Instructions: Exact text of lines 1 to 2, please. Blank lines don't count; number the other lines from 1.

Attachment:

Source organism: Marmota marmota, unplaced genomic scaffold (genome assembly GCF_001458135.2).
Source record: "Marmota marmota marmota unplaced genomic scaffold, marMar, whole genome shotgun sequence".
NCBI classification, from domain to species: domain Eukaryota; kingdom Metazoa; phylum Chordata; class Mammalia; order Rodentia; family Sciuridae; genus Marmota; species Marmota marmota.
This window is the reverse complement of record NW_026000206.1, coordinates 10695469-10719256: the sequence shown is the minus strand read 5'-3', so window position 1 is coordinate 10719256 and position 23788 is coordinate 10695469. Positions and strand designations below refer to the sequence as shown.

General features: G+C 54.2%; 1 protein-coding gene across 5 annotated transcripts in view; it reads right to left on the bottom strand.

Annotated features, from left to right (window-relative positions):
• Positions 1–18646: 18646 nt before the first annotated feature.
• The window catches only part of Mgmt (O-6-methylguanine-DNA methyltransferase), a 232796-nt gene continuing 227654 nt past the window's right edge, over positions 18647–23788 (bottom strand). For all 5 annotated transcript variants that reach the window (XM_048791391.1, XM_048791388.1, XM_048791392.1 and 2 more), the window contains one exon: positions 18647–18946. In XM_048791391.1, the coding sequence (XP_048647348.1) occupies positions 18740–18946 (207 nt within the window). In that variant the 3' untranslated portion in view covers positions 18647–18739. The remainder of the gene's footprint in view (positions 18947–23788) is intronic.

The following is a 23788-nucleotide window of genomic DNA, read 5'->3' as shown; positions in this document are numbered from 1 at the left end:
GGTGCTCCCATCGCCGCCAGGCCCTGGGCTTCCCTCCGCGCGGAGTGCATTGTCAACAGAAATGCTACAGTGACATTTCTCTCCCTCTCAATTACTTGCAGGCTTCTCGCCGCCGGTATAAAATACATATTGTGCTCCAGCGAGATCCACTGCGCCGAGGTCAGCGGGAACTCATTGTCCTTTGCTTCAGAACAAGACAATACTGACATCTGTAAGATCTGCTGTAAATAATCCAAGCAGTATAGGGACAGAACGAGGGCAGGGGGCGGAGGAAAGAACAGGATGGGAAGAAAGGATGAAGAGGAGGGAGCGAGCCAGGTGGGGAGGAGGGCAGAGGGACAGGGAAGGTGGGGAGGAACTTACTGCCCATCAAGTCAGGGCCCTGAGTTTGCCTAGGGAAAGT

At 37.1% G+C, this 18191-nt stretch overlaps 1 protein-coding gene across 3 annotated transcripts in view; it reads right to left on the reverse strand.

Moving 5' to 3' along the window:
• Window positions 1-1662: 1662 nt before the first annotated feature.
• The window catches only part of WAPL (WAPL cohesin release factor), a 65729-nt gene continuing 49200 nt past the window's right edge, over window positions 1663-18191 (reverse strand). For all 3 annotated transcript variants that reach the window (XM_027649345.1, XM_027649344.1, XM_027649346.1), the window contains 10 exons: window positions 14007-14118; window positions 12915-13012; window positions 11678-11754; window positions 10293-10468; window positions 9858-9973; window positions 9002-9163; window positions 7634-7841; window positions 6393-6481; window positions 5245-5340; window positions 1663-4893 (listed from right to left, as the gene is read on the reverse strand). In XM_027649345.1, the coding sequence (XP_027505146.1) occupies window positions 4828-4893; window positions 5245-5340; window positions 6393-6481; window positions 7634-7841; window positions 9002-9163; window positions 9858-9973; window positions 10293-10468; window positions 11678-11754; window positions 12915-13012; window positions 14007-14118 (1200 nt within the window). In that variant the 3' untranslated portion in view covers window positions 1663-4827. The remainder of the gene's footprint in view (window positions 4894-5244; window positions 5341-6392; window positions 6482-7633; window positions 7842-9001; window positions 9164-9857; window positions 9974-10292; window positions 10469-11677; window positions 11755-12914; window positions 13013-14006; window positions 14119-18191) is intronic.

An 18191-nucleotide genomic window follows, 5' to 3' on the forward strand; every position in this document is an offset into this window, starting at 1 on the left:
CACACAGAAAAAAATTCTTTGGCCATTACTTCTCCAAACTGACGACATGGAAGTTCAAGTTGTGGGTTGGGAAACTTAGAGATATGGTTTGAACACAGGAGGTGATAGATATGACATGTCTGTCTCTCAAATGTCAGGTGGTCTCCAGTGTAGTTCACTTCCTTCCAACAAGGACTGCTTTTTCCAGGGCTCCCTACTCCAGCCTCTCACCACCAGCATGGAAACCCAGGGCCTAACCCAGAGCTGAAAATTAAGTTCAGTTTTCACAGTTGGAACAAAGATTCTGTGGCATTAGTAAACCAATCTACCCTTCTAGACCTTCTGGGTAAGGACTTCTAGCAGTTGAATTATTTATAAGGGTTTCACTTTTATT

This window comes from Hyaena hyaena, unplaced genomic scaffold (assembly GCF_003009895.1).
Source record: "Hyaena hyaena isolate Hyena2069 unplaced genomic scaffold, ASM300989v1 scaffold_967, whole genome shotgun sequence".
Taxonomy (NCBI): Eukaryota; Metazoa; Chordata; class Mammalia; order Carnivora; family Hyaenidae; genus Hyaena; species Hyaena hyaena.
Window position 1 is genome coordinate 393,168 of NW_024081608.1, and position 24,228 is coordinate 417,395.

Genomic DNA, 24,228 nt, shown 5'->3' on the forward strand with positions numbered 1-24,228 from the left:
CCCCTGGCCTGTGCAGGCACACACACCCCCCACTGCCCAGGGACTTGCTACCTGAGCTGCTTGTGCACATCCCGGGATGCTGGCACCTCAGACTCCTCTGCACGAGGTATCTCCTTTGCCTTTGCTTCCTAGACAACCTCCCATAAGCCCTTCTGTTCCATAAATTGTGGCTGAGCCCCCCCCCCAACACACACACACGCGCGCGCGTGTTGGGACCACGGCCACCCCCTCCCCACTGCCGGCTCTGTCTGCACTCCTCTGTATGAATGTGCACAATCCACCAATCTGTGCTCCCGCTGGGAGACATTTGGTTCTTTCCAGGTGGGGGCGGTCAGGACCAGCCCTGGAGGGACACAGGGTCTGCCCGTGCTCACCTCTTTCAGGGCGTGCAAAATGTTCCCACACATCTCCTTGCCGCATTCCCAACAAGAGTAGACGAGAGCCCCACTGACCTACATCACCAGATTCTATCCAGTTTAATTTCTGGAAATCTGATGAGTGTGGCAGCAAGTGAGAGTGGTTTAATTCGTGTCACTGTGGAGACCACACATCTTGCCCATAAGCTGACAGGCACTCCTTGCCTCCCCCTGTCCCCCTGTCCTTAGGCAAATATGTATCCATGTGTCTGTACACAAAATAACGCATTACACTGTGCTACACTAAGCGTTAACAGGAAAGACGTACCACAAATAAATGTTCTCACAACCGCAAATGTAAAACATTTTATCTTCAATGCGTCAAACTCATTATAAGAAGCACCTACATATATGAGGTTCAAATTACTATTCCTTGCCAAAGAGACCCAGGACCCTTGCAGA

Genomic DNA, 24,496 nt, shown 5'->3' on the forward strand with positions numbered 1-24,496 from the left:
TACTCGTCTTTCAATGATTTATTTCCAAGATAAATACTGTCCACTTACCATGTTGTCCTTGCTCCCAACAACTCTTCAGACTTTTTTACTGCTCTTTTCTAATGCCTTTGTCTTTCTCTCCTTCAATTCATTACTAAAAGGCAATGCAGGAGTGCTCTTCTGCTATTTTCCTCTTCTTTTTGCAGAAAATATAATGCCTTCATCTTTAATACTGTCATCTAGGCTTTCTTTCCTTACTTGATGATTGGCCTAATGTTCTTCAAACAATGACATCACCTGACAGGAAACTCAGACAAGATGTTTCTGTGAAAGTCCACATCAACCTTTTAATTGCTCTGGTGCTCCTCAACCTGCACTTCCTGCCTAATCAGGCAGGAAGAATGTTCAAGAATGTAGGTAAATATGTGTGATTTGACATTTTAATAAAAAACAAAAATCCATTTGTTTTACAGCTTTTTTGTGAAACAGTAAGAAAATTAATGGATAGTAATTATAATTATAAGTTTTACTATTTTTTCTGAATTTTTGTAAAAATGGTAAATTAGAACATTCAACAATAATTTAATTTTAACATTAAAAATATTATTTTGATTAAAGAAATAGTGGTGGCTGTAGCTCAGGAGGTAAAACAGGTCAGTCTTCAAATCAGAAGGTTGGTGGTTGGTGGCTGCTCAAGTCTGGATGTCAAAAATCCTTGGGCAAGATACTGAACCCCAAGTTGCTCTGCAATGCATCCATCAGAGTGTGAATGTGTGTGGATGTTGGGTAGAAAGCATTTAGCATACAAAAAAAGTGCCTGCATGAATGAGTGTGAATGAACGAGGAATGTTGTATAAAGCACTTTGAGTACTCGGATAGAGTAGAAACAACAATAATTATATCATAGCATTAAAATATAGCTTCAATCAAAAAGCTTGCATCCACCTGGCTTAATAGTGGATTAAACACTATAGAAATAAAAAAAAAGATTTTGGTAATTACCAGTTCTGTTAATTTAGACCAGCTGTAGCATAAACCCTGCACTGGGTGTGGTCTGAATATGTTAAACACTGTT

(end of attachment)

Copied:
Source organism: Marmota marmota, unplaced genomic scaffold (genome assembly GCF_001458135.2).
Source record: "Marmota marmota marmota unplaced genomic scaffold, marMar, whole genome shotgun sequence".